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The Ayodhya dilemma?

The Ayodhya issue is now on the front burner. Statements from various Sangh parivar leaders questioning the Supreme Court’s decision to defer hearings till January are striking a combative note. Yogi Adityanath’s declaration about building a massive Ram statue is a clear attempt to drum up public sentiment on the issue, as is his decision to rename Faizabad district as Ayodhya. Given the prospect of a weaker level of support for it in 2019, this issue might well be, in the estimation of many, the multiplier the BJP needs. Various commentators have, on the other hand, been asking whether Ram Janmabhoomi is still the issue it once was in the minds of voters, and given the criticality of this question in the political scheme of things, it is a question well worth examining.

The problem might not have to do with time. The real problem for the BJP is that demolishing the mosque is in truth what was really the emotional arrowhead for the movement. As a sign of growing Hindu assertiveness and as a counter to the anxiety about the perceived weakness of the majority community, the existing structure had to be brought down by force. The idea of historical retribution demanded the destruction of the mosque. The Ayodhya issue has always been much more about Babri Masjid than the Ram temple. The sense of exultation that followed in its camp following the bringing down of Babri masjid is a clue to what the movement was really about. Building a temple, on the other hand, lacks the emotional power that the act of demolition carried. There is no dearth of temples in India, nor in Ayodhya, and the idea of one more temple, however significant, can generate only so much emotion.

In any case, an act of demolition takes place at one point in time, and allows for the concentration of feeling, and a sense of exhilaration when the deed is done. To take down what exists is an act of conquest; to build something new is mere construction. Building a temple is an action stretched out in time, and is an exercise in logistics rather than catharsis. It is difficult to mobilise the same kind of intensity for a task of this nature. Even if the Patel statue for instance, does pay some political dividends, the act of building it, was in itself devoid of any emotional involvement.

For the issue to matter electorally, the BJP needs an enemy that it can rail against. In 1992, the enemy was the mosque, but today there seems to be nothing comparable that it can mobilise a movement against. The perpetual sense of having to fight against an overwhelming historical or ideological force, is key to its strategy, and is something that it manages to contrive time and again. The ‘urban naxals’, the award-wapsi gang, the love-jihadis, the JNU azaadi brigade- these are all labels that the party has used inventively to try and mobilise its support base. In this case too, the act of building a temple, for it to pay real dividends, needs to be imagined not as an act of construction but as an act of defiance. This is not easy to do, given that it is in power in both the Centre and the state.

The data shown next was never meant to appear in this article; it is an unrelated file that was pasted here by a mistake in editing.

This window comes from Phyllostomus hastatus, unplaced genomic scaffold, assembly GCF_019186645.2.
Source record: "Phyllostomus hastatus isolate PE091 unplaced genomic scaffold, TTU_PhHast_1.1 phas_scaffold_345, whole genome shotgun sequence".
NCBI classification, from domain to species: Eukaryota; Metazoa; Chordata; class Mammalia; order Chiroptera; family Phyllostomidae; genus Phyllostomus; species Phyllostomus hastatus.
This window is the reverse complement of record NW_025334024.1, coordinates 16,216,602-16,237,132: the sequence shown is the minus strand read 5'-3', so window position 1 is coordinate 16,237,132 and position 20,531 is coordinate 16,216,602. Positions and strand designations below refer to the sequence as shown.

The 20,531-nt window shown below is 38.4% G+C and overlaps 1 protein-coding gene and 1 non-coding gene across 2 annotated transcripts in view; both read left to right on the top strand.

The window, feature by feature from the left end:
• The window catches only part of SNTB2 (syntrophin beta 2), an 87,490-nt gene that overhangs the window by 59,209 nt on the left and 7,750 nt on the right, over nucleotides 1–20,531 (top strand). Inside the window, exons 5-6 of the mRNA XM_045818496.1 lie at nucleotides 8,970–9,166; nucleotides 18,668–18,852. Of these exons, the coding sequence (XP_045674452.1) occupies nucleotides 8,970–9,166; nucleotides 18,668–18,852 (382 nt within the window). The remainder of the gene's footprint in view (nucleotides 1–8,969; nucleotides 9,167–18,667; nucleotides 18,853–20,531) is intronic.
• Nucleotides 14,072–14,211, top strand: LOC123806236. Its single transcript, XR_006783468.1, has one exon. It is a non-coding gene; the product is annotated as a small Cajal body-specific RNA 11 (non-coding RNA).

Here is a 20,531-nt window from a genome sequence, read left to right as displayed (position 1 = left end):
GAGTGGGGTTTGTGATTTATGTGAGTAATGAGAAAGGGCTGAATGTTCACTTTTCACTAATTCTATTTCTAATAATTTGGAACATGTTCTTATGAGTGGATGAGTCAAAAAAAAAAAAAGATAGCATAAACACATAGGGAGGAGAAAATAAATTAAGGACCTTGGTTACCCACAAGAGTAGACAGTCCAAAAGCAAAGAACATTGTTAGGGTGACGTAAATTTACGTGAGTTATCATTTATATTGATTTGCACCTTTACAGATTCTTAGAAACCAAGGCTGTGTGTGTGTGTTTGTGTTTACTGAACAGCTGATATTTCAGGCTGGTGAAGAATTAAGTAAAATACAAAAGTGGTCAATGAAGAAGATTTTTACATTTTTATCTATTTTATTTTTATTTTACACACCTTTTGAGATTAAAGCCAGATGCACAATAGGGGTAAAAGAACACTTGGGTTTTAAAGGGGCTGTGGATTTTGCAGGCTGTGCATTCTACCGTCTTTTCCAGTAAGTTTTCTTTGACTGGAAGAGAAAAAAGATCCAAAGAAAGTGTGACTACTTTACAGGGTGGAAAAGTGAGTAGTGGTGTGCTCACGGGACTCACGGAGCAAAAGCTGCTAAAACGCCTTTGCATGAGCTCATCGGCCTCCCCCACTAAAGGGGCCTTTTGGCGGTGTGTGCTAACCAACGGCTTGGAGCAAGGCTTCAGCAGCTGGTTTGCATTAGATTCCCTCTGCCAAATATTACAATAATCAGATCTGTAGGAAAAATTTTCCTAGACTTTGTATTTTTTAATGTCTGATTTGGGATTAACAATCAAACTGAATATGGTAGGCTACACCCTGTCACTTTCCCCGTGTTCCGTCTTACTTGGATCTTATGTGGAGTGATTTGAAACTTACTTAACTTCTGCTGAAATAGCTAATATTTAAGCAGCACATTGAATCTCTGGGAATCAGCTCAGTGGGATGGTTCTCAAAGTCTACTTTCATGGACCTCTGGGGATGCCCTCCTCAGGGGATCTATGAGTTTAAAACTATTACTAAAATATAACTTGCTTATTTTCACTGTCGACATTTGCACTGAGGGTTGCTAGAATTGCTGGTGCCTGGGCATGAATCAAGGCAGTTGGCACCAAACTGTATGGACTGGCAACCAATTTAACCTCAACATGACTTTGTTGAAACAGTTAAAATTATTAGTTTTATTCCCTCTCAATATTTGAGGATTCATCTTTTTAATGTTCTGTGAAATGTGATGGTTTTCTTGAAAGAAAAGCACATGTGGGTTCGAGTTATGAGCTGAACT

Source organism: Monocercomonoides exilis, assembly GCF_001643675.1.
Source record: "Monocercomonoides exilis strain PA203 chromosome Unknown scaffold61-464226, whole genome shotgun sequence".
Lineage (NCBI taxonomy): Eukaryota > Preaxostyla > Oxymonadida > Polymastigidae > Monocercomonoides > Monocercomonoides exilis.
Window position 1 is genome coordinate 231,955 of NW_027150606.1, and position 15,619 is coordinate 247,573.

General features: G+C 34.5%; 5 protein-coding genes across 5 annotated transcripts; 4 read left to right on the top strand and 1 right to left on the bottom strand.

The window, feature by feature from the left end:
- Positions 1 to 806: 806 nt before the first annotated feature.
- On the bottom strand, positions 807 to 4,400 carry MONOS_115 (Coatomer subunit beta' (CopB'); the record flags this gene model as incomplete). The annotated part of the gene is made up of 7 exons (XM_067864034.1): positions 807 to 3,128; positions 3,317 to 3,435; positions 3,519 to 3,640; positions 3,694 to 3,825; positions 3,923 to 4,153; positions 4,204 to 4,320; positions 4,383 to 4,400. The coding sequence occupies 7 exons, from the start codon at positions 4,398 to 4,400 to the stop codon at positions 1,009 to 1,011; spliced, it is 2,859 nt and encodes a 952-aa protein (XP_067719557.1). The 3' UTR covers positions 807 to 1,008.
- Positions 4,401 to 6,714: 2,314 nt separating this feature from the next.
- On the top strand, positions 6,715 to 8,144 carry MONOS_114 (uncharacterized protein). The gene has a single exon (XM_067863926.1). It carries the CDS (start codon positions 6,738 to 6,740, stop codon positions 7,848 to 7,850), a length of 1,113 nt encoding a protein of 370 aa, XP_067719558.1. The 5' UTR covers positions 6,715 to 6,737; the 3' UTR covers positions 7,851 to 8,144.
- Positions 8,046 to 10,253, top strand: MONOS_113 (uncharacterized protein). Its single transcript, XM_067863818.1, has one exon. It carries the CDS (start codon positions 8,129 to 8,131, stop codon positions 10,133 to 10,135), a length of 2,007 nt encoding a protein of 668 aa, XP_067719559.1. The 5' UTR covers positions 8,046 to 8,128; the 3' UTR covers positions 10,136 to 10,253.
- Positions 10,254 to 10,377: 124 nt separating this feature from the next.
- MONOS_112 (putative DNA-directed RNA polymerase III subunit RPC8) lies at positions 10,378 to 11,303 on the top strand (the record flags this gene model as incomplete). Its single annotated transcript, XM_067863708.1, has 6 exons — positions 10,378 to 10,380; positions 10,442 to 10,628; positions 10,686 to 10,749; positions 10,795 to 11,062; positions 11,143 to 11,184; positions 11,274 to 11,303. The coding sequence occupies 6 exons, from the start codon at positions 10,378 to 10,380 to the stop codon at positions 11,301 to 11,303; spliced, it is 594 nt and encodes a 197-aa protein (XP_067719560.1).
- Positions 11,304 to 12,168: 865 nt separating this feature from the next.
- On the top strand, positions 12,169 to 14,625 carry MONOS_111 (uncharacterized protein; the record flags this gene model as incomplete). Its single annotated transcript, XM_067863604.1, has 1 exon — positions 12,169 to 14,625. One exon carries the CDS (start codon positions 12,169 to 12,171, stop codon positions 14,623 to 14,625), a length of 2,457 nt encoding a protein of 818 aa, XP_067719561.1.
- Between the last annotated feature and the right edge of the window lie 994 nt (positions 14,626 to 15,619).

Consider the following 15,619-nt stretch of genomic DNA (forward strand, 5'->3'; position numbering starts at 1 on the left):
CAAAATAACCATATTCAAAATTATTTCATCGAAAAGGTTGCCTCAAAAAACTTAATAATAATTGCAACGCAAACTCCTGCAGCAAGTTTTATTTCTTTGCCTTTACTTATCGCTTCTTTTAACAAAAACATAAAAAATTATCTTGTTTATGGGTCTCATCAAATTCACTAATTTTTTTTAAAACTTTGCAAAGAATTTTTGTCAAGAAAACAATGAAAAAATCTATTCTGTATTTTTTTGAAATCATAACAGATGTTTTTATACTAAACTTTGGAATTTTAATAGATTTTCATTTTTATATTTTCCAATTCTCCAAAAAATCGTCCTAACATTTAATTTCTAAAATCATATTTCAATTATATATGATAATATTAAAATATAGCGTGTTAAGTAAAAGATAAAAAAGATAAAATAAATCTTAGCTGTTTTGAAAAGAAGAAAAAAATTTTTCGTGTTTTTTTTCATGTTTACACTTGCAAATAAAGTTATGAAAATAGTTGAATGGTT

The Congress is the obvious choice of enemy as indicated by Yogi Adityanath’s recent statement asking the party to clarify whether it is on Bhagwan Ram’s side or Babar’s. The Congress, on its part, has been careful to avoid articulating a directly confrontational position on this subject. In a larger sense too, its strategy seems to be to try and sidestep the Hindutva question, by adopting what critics have called a ‘soft Hindutva’ approach. While the Congress cannot out-Hindutva the BJP, it can try and inoculate itself to the extent it can, and avoid the anti-Hindu label, is perhaps the underlying thought. Whether this opportunistic strategy works or not, it does in this case make the BJP’s search for an enemy in Ayodhya that much more difficult.

That leaves the Supreme Court as a possible antagonist. The Sabarimala agitation has already opened the door for the BJP to try and position the Supreme Court as a bastion of the left-liberal that is not sensitive to Hindu sentiments. In this case too, it might be tempted to harness whatever resentment that might exist and direct it against the courts. The problem is that unlike Sabarimala where the courts have taken a decision, in the case of Ayodhya, the court has simply postponed the issue. Given that the matter has been hanging fire for decades, using the delay as an issue is unlikely to mean much. Also, the Supreme Court makes for a sterile, faceless enemy, as well as a dangerous one.

The weightage that the ruling party decides to give to the Ayodhya issue will be a reflection of how it sees itself. A more confident party would choose a more rounded and balanced plank. Committing itself to follow through on this issue would come at the cost of a more future-facing campaign proposition, and it could further alienate those that voted for it in 2014, and are on the fence today. There is a danger in believing too much in the power of this kind of politics- the act of changing the names of so many cities with Muslim-sounding names is, for instance one that risks communicating that the government has nothing more substantial to promise the voters. Also, because the Ram Janmabhoomi issue as it stands is not emotionally ripe for electoral exploitation, if the BJP decides to go all the way on it, it will need to convert it into a more polarising wedge issue. This will mean that it will need to raise the pitch to a much more emotionally resonant level by actively looking for a fight. That does not augur well for the tenor of the campaign going forward.

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